Its linguistic use is more identifiable, with lexical borrowings from Yiddish, Romani, and costermonger slang, and a distinctive accent that features T-glottalization, a loss of dental fricatives and diphthong alterations, amongst others. The accent is said to be a remnant of early English London speech, modified by the many immigrants to the area.[20] The Cockney accent has suffered a long decline, beginning with the introduction in the 20th century of received pronunciation, and the more recent adoption of Estuary English, which itself contains many features of Cockney English.[21]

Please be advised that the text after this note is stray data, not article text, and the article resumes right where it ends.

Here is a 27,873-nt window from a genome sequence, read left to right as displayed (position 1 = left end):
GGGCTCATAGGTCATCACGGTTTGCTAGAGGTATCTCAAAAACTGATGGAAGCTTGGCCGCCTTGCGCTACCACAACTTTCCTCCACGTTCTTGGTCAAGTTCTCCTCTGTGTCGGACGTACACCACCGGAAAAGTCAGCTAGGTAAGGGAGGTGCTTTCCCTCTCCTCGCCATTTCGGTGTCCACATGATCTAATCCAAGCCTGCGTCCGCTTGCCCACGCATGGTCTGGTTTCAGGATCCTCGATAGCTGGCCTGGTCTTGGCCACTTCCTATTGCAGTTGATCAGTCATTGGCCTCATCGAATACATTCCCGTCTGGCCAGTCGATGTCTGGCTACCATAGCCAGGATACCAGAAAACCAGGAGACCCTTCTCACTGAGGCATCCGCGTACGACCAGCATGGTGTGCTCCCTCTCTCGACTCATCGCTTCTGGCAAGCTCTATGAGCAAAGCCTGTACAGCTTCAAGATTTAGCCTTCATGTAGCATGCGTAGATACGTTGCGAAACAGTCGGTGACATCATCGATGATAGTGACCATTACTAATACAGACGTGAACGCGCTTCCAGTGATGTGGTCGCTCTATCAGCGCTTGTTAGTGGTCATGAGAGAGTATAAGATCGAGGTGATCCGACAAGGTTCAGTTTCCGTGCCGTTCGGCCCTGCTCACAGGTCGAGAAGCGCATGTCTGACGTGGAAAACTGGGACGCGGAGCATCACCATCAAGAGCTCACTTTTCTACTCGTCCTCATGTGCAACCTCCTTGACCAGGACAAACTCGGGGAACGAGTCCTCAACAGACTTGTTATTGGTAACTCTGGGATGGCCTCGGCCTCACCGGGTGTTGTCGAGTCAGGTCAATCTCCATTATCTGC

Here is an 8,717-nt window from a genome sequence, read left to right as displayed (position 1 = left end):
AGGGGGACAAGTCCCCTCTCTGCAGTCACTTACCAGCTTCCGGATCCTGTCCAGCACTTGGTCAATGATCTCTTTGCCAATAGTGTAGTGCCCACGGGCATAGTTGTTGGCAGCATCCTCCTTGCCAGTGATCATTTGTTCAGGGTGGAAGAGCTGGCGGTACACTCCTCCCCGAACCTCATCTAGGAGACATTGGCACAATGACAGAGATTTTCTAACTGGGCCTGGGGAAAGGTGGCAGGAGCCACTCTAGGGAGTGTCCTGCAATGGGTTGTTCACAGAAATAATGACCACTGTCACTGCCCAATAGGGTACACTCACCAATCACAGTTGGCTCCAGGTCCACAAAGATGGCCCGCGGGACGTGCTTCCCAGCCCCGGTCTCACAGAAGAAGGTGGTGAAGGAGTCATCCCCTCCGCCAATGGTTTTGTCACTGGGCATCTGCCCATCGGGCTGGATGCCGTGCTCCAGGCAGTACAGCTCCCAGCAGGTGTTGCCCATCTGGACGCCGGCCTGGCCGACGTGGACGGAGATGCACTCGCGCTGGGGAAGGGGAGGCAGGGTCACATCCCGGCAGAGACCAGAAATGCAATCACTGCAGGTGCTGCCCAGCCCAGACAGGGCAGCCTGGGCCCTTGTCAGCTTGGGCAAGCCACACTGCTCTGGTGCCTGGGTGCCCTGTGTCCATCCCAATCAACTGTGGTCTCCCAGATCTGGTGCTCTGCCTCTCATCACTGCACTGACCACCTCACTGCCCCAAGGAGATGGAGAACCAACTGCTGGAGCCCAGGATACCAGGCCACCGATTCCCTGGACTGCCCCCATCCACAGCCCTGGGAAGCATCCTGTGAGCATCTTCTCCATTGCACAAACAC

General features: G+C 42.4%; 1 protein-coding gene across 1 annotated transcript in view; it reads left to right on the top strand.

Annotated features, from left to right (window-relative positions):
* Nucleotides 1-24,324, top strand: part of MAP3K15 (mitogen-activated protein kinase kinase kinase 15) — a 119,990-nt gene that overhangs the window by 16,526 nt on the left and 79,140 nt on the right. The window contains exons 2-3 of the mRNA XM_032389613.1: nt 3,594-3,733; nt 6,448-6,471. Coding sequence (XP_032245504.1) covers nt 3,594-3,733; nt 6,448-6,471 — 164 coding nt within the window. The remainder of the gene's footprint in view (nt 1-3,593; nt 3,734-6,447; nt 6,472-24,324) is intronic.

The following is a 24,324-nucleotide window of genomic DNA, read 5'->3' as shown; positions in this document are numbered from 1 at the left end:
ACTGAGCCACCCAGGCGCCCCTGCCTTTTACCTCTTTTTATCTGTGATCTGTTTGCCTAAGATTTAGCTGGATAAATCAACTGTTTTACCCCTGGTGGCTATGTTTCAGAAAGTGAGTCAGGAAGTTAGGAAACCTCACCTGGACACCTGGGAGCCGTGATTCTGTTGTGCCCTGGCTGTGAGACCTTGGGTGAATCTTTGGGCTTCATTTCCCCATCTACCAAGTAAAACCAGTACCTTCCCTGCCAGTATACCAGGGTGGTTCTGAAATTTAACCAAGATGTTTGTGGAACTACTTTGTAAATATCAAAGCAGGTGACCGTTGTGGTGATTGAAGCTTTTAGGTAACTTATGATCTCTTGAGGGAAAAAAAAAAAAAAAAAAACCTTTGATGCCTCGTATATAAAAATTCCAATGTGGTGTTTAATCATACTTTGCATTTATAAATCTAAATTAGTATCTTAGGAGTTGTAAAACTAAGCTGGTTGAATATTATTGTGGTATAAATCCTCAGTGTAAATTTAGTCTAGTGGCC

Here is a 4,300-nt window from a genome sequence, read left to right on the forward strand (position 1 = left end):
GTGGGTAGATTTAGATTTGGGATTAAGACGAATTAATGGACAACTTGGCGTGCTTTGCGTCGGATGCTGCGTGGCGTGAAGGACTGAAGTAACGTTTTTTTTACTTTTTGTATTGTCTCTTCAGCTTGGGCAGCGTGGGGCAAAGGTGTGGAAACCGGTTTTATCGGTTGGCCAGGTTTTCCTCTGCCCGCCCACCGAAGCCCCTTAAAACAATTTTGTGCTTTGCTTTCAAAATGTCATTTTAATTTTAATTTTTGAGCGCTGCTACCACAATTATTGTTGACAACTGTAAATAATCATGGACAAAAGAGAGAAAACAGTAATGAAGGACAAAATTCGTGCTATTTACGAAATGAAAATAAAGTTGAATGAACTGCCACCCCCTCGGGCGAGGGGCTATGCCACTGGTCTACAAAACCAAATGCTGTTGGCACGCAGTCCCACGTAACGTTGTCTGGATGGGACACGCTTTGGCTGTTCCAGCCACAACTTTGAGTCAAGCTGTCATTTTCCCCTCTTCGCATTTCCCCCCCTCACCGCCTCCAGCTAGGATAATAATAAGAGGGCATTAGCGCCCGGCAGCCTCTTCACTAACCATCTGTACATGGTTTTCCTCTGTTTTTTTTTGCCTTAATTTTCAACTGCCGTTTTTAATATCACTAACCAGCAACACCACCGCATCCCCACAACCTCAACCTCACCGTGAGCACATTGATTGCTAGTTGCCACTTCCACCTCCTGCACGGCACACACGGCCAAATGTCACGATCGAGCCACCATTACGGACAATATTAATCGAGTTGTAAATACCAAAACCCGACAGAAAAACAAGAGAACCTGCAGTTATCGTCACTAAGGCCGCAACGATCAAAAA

History

The East End came into being as the separate villages east of London spread and the fields between them were built upon, a process that occurred in the late 18th and early 19th centuries. From the beginning, the East End has always contained some of the poorest areas of London. The main reasons for this include the following:

    the medieval system of copyhold, which prevailed throughout the East End, into the 19th century. Essentially, there was little point in developing land that was held on short leases.[3]
    the siting of noxious industries, such as tanning and fulling downwind outside the boundaries of the City, and therefore beyond complaints and official controls.
    the low paid employment in the docks and related industries, made worse by the trade practices of outwork, piecework and casual labour.
    and the concentration of the ruling court and national political epicentre in Westminster, on the opposite western side of the City of London.